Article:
The second element is the use or spending must have been for the sole benefit of one of the spouses for a purpose unrelated to the marriage. Reckless spending is not enough to qualify as dissipation. It must have been spending for one person’s benefit only and not related to the marriage. For example, if your spouse spent far too much money on gifts for you, you can be upset about the reckless spending, but this is not likely to be considered dissipation. However, if your spouse has a gambling addiction or spent thousands of dollars in hotels to facilitate an illicit affair, such spending is likely to be considered dissipation.

The final element is the timing of the spending. Specifically, the spending must have taken place while the marriage was “undergoing an irretrievable breakdown.” This one is a little harder to define, because it involves establishing a date after which the marriage was doomed. It is possible to establish such a date using hindsight, but it is still not easy to do. Whatever date you choose as the point where the marriage started breaking down, the IMDMA also limits how long you have to claim dissipation.

Specifically, once you know—or should have known, in the court’s opinion—about your spouse’s spending, you must bring the issue up within three years. Under no circumstances will the court consider a claim of dissipation that requires looking back more than five years before the date of the filing of the divorce petition. While this sounds confusing, it is simpler than it seems at first glance. If you allege that your marriage started breaking down ten years ago, you cannot claim dissipation for money that your spouse spent eight years ago.

What Are the Remedies for Dissipation?

If the court agrees with your assertion that your spouse dissipated marital property, the obvious question becomes: what will the court do about it? Put simply, your spouse will need to pay the dissipated money back to the marital estate. This means that the court must determine exactly how much was dissipated so that it can be paid back. In practice, however, it is much more likely that the court will subtract the value of the dissipated property from the portion of the marital estate that your spouse would otherwise receive. In essence, you would be able to reclaim what your spouse spent in the form of getting a larger share of the marital property in your divorce.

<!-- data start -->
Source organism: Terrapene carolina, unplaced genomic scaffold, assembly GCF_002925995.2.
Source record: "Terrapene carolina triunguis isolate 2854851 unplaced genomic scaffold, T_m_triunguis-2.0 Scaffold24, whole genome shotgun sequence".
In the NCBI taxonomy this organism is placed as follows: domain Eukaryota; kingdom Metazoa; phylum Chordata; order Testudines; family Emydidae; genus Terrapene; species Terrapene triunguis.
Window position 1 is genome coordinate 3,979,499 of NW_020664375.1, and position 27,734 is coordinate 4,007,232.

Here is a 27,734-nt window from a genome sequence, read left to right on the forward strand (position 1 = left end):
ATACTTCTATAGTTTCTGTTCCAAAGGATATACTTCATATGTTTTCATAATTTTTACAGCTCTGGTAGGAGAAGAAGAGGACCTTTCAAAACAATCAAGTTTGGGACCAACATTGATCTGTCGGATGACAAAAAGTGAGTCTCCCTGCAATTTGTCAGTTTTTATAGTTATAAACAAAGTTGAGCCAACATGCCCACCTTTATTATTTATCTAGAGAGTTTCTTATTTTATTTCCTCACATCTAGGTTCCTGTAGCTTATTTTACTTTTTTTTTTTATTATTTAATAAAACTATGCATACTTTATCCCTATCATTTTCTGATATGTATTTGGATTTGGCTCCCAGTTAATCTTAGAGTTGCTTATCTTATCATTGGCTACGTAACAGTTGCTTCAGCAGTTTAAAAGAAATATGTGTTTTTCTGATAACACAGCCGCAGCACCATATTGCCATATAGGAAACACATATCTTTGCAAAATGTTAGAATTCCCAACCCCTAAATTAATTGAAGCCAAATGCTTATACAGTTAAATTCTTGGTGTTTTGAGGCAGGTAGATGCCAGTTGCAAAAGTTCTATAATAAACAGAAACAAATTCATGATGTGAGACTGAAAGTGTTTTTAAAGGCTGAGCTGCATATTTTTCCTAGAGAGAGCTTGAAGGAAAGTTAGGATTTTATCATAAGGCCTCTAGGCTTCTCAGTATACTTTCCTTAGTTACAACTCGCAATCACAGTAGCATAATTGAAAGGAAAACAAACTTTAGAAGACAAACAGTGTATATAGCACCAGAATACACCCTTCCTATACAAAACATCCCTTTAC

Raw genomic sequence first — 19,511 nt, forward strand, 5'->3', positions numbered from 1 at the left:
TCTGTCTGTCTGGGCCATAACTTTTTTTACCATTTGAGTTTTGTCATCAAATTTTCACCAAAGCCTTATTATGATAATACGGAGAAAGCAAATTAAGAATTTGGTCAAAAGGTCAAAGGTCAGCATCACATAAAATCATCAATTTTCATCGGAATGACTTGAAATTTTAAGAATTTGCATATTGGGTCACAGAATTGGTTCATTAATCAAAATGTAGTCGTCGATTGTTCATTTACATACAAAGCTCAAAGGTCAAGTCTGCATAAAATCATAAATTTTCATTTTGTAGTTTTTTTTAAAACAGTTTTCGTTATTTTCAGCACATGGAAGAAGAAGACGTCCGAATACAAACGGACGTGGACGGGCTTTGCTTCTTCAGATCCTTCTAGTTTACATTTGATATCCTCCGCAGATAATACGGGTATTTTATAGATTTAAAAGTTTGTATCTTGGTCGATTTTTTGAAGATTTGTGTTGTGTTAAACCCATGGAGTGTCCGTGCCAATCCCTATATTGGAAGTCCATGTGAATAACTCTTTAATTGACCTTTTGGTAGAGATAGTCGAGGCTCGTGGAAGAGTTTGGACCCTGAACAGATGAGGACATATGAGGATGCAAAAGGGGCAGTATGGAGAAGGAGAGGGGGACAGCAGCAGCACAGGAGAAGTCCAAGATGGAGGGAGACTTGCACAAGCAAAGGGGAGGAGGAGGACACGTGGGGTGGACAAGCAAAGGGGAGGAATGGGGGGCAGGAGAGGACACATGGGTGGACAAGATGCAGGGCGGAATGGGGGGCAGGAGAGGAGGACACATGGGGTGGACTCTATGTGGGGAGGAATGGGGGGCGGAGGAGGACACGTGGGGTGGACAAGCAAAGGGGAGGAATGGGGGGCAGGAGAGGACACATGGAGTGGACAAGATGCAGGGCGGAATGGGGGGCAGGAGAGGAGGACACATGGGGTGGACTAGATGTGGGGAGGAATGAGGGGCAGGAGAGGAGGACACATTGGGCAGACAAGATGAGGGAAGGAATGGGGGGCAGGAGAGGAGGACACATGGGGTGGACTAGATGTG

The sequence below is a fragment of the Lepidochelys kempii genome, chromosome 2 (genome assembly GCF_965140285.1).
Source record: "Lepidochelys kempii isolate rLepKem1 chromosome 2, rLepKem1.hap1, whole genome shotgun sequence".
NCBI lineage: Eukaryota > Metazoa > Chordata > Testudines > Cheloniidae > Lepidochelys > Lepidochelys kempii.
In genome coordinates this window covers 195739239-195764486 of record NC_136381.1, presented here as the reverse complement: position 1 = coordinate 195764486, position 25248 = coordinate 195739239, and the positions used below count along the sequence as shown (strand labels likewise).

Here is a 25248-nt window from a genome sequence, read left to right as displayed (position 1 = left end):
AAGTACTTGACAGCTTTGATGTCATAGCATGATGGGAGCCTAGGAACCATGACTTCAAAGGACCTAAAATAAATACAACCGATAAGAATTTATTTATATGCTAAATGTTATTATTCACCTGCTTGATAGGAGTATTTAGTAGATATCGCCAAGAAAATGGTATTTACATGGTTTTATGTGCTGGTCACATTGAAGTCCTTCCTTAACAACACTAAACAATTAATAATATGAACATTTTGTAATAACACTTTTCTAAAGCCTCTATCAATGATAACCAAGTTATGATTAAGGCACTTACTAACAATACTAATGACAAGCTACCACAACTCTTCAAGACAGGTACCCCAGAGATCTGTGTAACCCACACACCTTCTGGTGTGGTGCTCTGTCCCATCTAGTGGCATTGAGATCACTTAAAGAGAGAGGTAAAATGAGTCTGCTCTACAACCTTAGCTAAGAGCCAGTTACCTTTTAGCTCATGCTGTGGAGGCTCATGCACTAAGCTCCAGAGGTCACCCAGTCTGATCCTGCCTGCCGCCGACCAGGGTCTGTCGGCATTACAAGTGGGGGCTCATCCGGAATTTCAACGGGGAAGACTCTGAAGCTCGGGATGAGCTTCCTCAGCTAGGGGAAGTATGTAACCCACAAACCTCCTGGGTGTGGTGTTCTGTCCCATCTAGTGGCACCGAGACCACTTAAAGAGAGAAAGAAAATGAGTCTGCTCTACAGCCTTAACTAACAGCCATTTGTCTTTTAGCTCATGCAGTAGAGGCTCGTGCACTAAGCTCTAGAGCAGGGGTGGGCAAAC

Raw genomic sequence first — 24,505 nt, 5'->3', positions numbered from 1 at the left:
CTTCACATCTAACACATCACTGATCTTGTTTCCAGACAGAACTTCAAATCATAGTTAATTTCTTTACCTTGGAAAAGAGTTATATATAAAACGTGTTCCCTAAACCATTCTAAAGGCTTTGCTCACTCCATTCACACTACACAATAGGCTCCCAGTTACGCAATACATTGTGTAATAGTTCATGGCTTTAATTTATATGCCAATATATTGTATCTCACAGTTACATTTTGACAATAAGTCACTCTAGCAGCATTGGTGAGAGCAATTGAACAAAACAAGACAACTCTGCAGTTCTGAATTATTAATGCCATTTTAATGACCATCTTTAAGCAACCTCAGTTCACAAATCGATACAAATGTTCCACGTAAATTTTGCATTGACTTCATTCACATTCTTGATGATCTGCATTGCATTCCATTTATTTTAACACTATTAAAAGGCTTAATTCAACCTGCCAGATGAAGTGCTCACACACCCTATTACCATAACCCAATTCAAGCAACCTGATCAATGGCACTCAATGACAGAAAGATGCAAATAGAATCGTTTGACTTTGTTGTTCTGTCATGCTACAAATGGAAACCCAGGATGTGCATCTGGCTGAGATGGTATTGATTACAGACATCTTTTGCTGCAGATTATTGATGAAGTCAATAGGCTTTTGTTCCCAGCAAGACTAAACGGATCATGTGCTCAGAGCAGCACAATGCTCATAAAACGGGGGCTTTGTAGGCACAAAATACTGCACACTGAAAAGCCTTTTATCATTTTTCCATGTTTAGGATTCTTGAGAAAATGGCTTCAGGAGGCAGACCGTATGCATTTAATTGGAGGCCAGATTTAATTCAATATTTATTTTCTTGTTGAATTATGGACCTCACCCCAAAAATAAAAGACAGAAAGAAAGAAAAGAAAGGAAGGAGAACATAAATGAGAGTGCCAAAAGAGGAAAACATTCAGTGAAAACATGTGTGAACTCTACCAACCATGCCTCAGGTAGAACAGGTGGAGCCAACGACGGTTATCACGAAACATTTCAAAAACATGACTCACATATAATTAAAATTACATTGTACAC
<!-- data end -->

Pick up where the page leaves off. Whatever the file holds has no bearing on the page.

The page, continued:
Speak With a Qualified Divorce Attorney

To learn more about how Illinois courts handle claims of dissipation during a divorce, contact an experienced Kane County family law attorney. We can provide the guidance you need in getting the favorable outcome you deserve in your divorce.

Author's Bio: 

Tricia D. Goostree knew she wanted to be an attorney when she was 10 years old. After being accepted to the John Marshall Law School with a Dean's Scholarship, Tricia added excellent writing skills to her love of working in the courtroom. Tricia is the founder and managing partner of the Goostree Law Group, P.C. in St. Charles, Illinois.